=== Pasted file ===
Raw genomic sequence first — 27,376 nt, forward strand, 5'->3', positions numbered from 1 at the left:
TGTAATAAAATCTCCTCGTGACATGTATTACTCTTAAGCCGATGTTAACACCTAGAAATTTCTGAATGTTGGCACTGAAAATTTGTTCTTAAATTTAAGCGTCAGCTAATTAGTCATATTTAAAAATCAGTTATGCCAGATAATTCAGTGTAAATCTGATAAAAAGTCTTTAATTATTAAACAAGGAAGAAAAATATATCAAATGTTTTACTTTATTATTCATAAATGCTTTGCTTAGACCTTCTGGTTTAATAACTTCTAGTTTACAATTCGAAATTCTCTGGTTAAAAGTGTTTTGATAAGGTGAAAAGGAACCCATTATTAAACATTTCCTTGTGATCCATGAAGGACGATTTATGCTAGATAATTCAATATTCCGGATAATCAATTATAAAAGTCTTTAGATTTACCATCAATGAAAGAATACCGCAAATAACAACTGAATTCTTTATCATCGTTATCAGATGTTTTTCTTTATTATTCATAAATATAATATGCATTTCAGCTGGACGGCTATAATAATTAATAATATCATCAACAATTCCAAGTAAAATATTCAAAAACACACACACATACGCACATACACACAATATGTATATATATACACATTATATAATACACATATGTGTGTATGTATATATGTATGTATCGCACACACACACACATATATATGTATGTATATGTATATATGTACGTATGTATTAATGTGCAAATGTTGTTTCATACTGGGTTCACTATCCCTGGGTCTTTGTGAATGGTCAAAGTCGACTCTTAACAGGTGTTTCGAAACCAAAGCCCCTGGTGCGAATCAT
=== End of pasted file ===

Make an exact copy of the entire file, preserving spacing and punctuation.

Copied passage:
Raw genomic sequence first — 27,376 nt, forward strand, 5'->3', positions numbered from 1 at the left:
TGTAATAAAATCTCCTCGTGACATGTATTACTCTTAAGCCGATGTTAACACCTAGAAATTTCTGAATGTTGGCACTGAAAATTTGTTCTTAAATTTAAGCGTCAGCTAATTAGTCATATTTAAAAATCAGTTATGCCAGATAATTCAGTGTAAATCTGATAAAAAGTCTTTAATTATTAAACAAGGAAGAAAAATATATCAAATGTTTTACTTTATTATTCATAAATGCTTTGCTTAGACCTTCTGGTTTAATAACTTCTAGTTTACAATTCGAAATTCTCTGGTTAAAAGTGTTTTGATAAGGTGAAAAGGAACCCATTATTAAACATTTCCTTGTGATCCATGAAGGACGATTTATGCTAGATAATTCAATATTCCGGATAATCAATTATAAAAGTCTTTAGATTTACCATCAATGAAAGAATACCGCAAATAACAACTGAATTCTTTATCATCGTTATCAGATGTTTTTCTTTATTATTCATAAATATAATATGCATTTCAGCTGGACGGCTATAATAATTAATAATATCATCAACAATTCCAAGTAAAATATTCAAAAACACACACACATACGCACATACACACAATATGTATATATATACACATTATATAATACACATATGTGTGTATGTATATATGTATGTATCGCACACACACACACATATATATGTATGTATATGTATATATGTACGTATGTATTAATGTGCAAATGTTGTTTCATACTGGGTTCACTATCCCTGGGTCTTTGTGAATGGTCAAAGTCGACTCTTAACAGGTGTTTCGAAACCAAAGCCCCTGGTGCGAATCAT